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Written by on September 13, 2010 




In writer/director Guy Moshe‘s Bunraku, a silent stranger rides into a lawless town on a rickety train. Let’s call this cowboy The Drifter (Josh Hartnett). He heads straight for the bar, looking for The Woodcutter (Ron Perlman), the most powerful man east of the Atlantic. He won’t say why he wants to kill him, only that anyone who gets in his way is going to get hurt.

Another stranger rides into the same lawless town on the same lawless train. Let’s call this samurai Yoshi (Japanese superstar Gackt). He heads for the bar, looking for information about a man named Nicola. Nicola stole a dragon talisman from his family, and Yoshi wants to avenge his father by taking it back. Anyone who gets in his way is going to get hurt.

It just so happens that Nicola the Woodcutter is a shadowy crime lord who rules the town with the help of his 9 head assassins and the nefarious Red Gang. The citizens live in fear,  powerless in the face of their brutal oppressors.

Bunraku is set in a dystopian future where guns are banned and the blade is the weapon of choice. The stylized world, with scenery made of folding paper and lighting that adjusts to moods, is unlike anything ever put to celluloid. Early comparisons to Robert Rodriguez‘s Sin City, are just plain inaccurate. No movie has ever looked like this.

Of course, Bunraku isn’t entirely original. Its two intertwining plotlines are both much older than motion picture technology used here to convey them. The silent stranger cowboy, the deadly samurai who seeks  revenge, both ending up a part of a bigger struggle, these are stories that have been told time (A Fistful of Dollars) and time (Harakiri) again.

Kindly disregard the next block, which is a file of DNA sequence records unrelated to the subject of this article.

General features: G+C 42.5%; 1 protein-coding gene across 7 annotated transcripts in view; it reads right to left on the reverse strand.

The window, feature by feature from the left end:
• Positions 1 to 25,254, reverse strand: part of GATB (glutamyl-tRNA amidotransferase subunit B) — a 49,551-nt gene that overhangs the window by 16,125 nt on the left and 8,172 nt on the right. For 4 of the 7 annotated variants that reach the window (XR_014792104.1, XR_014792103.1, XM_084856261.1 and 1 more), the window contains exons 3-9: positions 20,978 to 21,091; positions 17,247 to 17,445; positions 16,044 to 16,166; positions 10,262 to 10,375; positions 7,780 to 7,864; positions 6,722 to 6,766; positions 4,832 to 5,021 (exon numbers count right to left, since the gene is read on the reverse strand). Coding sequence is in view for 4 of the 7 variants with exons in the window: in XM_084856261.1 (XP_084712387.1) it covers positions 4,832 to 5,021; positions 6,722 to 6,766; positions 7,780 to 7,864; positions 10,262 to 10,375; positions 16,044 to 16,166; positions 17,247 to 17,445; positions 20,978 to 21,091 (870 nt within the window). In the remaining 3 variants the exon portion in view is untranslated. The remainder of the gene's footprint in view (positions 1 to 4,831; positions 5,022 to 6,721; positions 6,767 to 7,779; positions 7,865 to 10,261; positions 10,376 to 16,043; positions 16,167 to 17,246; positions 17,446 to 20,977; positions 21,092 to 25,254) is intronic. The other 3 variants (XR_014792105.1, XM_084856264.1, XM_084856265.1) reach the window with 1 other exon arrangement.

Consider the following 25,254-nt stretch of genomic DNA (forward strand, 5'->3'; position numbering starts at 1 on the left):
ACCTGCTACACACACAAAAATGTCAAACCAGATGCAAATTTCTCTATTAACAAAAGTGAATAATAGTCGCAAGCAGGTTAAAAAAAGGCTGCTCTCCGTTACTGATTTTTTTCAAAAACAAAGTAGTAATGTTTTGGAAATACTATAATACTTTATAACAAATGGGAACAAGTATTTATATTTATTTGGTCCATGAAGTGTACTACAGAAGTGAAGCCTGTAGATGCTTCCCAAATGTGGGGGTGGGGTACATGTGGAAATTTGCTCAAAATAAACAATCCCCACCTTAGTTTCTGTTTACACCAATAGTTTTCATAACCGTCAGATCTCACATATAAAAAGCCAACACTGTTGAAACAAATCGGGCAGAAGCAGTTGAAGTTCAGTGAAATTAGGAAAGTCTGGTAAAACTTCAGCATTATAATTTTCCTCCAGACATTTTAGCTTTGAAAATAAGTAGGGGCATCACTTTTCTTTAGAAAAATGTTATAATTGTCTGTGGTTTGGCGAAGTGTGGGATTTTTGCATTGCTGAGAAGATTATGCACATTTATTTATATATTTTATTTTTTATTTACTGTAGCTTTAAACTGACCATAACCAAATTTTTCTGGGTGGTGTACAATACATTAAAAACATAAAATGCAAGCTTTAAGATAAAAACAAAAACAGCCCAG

By taking these two similar genres and combining them into one narrative, though, Moshe has created a film that very much deserves to be seen. The fact that there are two storylines to first connect and later resolve adds length to the movie that impatient viewers won’t appreciate, but I refuse to complain about a single frame of this visual masterpiece purely on the basis of time. Bunraku is the Reese’s Peanut Butter Cup of eye candy. If you say you don’t like it, you’re either lying or you’re wrong, and you sure as hell won’t ever have enough.

Moshe could easily have sat back and let his breathtaking cityscapes and set pieces do all the work for him, but he didn’t. He swivels and pans and twists the camera around the characters over what looks like a theater stage rather than cutting from one to another. Instead of jumping from scene to scene, he pulls the camera far over the skyline, then races it through the city or out to the forest compound and directly to the next set. This makes the whole movie look like a long, intricate shot filmed on an impossibly huge set in a world where paper scenery is constantly folding and shifting. See it before you believe it.

I’m going to talk about the acting now, but honestly, that’s not why you’re going to see this movie. Hartnett and Gackt, while unremarkable, are entirely competent as their respective archetypes. Woody Harrelson‘s The Bartender is predictably at home in the role. Perlman is enormous and intimidating, and those were probably the biggest requirements for any actor looking to take on The Woodcutter.

Kevin McKidd (Rome) does deserve a bit of special attention for his portrayal of The Woodcutter’s right-hand man, Killer #2. The Scottish actor plays the fearsome assassin like a cross between Fred Astaire and samurai Patrick Stewart. He brings a very specific physicality and personal flair to the role, and his character was a fan favorite outside the film’s TIFF midnight madness premiere.

Depending on viewer opinion, Bunraku‘s plot is either classic or cliched. If you want to fault the film for being derivative, that’s your business. I’m not going to, both because every other film that’s had a similar premise has been equally derivative and because Moshe pulls two such stories off in a single narrative without so much as a single hiccup.  Even if you can’t bear the thought of another nameless cowboy or samurai stranger, the movie’s images will enter your eyes and explode out the back of your open skull like the bullets its characters aren’t allowed to have.  Look for it by the end of 2010.

9 out of 10





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